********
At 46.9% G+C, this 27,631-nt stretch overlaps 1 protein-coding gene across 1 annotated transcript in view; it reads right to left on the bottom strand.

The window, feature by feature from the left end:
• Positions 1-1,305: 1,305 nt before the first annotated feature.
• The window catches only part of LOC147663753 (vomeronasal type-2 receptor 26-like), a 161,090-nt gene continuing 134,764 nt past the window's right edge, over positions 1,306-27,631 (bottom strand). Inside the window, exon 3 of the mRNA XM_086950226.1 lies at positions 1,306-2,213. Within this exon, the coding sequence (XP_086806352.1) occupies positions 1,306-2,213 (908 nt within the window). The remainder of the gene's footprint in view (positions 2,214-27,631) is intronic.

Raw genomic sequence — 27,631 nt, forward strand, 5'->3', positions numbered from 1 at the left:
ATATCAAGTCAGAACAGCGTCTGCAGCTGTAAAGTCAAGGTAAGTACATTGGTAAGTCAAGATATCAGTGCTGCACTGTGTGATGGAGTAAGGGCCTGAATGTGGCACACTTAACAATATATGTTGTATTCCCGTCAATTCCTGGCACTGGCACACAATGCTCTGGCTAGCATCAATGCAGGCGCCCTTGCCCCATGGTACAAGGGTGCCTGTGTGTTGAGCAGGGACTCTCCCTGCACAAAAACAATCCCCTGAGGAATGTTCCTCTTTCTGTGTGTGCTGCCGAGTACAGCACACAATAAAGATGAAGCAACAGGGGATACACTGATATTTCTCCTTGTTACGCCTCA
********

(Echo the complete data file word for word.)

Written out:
At 46.9% G+C, this 27,631-nt stretch overlaps 1 protein-coding gene across 1 annotated transcript in view; it reads right to left on the bottom strand.

The window, feature by feature from the left end:
• Positions 1-1,305: 1,305 nt before the first annotated feature.
• The window catches only part of LOC147663753 (vomeronasal type-2 receptor 26-like), a 161,090-nt gene continuing 134,764 nt past the window's right edge, over positions 1,306-27,631 (bottom strand). Inside the window, exon 3 of the mRNA XM_086950226.1 lies at positions 1,306-2,213. Within this exon, the coding sequence (XP_086806352.1) occupies positions 1,306-2,213 (908 nt within the window). The remainder of the gene's footprint in view (positions 2,214-27,631) is intronic.

Raw genomic sequence — 27,631 nt, forward strand, 5'->3', positions numbered from 1 at the left:
ATATCAAGTCAGAACAGCGTCTGCAGCTGTAAAGTCAAGGTAAGTACATTGGTAAGTCAAGATATCAGTGCTGCACTGTGTGATGGAGTAAGGGCCTGAATGTGGCACACTTAACAATATATGTTGTATTCCCGTCAATTCCTGGCACTGGCACACAATGCTCTGGCTAGCATCAATGCAGGCGCCCTTGCCCCATGGTACAAGGGTGCCTGTGTGTTGAGCAGGGACTCTCCCTGCACAAAAACAATCCCCTGAGGAATGTTCCTCTTTCTGTGTGTGCTGCCGAGTACAGCACACAATAAAGATGAAGCAACAGGGGATACACTGATATTTCTCCTTGTTACGCCTCA